Spring 2019 > Research Excellence

Branching Out for Better Health

Those of us who have lived in Hong Kong long enough know that tuberculosis was once a major killer back in the 1950s, when overcrowded living environments and unsanitary conditions were a common sight.

Tuberculosis (結核病, commonly known as 肺癆, which refers to depletion of the lung), is regarded as one of the oldest contagious diseases in humans. In addition to a low-grade fever and blood in the sputum, persistent cough is also an obvious symptom of tuberculosis. The significant decline in the death rate in developed countries can be attributed to advances in medical technology and improvements in health care and quality of life. Around 5,000 cases are reported annually in Hong Kong, compared with a peak of more than 10,000 cases in the 1950s.1

What an X-ray May Not Tell You

Another disease that has many similarities to tuberculosis is pulmonary sarcoidosis (結節病).

Both tuberculosis and pulmonary sarcoidosis form granulomas, masses of granulation tissue caused by irritation or inflammation. These lung diseases have common symptoms, such as fever, fatigue, and weight loss due to loss of appetite. Their similarities sometimes make diagnosis difficult, and even a chest x-ray can cause confusion, particularly in areas where tuberculosis is endemic.

Distinguishing pulmonary sarcoidosis from tuberculosis is not easy, but they do have some differentiations. Unlike tuberculosis, which is caused by Mycobacterium tuberculosis, pulmonary sarcoidosis is a major form of interstitial lung disease, a group of more than 100 types of immune-mediated disorders that cause progressive fibrosis of lung tissue.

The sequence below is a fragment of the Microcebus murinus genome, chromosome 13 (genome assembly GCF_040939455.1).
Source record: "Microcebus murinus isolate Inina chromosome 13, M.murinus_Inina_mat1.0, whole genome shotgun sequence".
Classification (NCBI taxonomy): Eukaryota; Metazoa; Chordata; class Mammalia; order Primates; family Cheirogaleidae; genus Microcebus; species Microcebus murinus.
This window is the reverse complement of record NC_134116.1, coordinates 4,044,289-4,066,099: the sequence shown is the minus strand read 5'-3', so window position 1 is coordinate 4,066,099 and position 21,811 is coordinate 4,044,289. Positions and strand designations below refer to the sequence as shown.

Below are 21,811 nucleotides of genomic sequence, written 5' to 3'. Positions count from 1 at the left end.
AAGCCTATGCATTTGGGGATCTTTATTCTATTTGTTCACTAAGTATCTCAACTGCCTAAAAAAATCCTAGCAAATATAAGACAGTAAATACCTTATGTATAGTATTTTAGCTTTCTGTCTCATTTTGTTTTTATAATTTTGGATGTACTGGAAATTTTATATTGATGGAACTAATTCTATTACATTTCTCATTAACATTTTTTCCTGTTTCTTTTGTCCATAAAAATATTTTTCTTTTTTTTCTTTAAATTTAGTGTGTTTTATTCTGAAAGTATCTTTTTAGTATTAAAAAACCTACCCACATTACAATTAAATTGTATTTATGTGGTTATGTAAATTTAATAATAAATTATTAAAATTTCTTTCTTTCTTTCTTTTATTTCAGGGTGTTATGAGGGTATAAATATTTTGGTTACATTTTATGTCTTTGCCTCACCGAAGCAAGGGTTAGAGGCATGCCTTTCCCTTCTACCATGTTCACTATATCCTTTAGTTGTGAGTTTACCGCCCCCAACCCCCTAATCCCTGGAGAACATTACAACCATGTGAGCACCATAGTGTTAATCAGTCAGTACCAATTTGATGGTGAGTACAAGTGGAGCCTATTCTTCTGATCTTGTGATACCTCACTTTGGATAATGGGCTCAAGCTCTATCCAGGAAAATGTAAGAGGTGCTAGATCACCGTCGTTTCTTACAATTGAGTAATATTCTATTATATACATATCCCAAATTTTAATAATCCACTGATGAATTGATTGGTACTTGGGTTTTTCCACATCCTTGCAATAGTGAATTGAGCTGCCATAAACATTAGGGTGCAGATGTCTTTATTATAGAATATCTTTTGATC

Tuberculosis can be cured with a course of treatment that can last for six months or longer, but pulmonary sarcoidosis has no known cure.

Pulmonary sarcoidosis is the most common form of interstitial lung disease (ILD, 間質性肺病) in the US, occupying 30% of the ILD patients. There are about 200,000 sarcoidosis patients in the US; more than half of them require systemic therapy, and 30% have chronic progressive disease despite currently available treatments, including corticosteroids, cytotoxic agents, and anti-tumor necrosis factor agents. ILD has a worldwide distribution, including China. Idiopathic pulmonary fibrosis, another form of fibrotic lung disease that accounts for 28% of the ILD patients in China, is estimated with around 500,000 patients.2 In China, pulmonary sarcoidosis appears less prevalent than in the US, but there is a trend towards better classification of ILD subtypes and more patients may be diagnosed.3

Source: https://www.thoracic.org

A lung at the end-stage of ILD | Photo: Dean E. Schraufnagel

A New Potential Therapeutic

Thanks to a collaboration between HKUST and Pangu BioPharma, a Hong Kong subsidiary of the US biotherapeutics company aTyr Pharma, Inc., a new investigational therapeutic called ATYR1923 has been developed to treat pulmonary sarcoidosis.

This is certainly good news for patients with pulmonary sarcoidosis.